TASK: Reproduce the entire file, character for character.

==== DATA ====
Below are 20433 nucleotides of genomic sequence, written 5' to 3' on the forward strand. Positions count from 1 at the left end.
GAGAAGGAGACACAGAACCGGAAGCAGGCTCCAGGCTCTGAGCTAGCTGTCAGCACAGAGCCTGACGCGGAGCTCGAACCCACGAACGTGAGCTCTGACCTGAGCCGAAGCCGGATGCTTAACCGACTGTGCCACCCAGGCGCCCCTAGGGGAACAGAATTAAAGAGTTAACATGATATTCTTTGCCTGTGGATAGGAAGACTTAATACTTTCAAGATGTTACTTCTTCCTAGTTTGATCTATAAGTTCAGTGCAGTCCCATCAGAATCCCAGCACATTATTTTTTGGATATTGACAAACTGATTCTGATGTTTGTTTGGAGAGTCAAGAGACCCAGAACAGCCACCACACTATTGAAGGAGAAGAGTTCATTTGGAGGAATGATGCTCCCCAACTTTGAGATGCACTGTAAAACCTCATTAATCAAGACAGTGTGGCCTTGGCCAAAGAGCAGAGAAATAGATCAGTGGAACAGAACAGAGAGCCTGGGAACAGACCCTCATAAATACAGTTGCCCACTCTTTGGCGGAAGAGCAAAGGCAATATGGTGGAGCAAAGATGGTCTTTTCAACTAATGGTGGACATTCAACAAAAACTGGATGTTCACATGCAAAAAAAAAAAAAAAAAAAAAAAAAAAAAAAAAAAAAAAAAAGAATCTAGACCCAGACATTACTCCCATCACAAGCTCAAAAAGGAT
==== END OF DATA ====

Below are 20433 nucleotides of genomic sequence, written 5' to 3' on the forward strand. Positions count from 1 at the left end.
GAGAAGGAGACACAGAACCGGAAGCAGGCTCCAGGCTCTGAGCTAGCTGTCAGCACAGAGCCTGACGCGGAGCTCGAACCCACGAACGTGAGCTCTGACCTGAGCCGAAGCCGGATGCTTAACCGACTGTGCCACCCAGGCGCCCCTAGGGGAACAGAATTAAAGAGTTAACATGATATTCTTTGCCTGTGGATAGGAAGACTTAATACTTTCAAGATGTTACTTCTTCCTAGTTTGATCTATAAGTTCAGTGCAGTCCCATCAGAATCCCAGCACATTATTTTTTGGATATTGACAAACTGATTCTGATGTTTGTTTGGAGAGTCAAGAGACCCAGAACAGCCACCACACTATTGAAGGAGAAGAGTTCATTTGGAGGAATGATGCTCCCCAACTTTGAGATGCACTGTAAAACCTCATTAATCAAGACAGTGTGGCCTTGGCCAAAGAGCAGAGAAATAGATCAGTGGAACAGAACAGAGAGCCTGGGAACAGACCCTCATAAATACAGTTGCCCACTCTTTGGCGGAAGAGCAAAGGCAATATGGTGGAGCAAAGATGGTCTTTTCAACTAATGGTGGACATTCAACAAAAACTGGATGTTCACATGCAAAAAAAAAAAAAAAAAAAAAAAAAAAAAAAAAAAAAAAAAAGAATCTAGACCCAGACATTACTCCCATCACAAGCTCAAAAAGGAT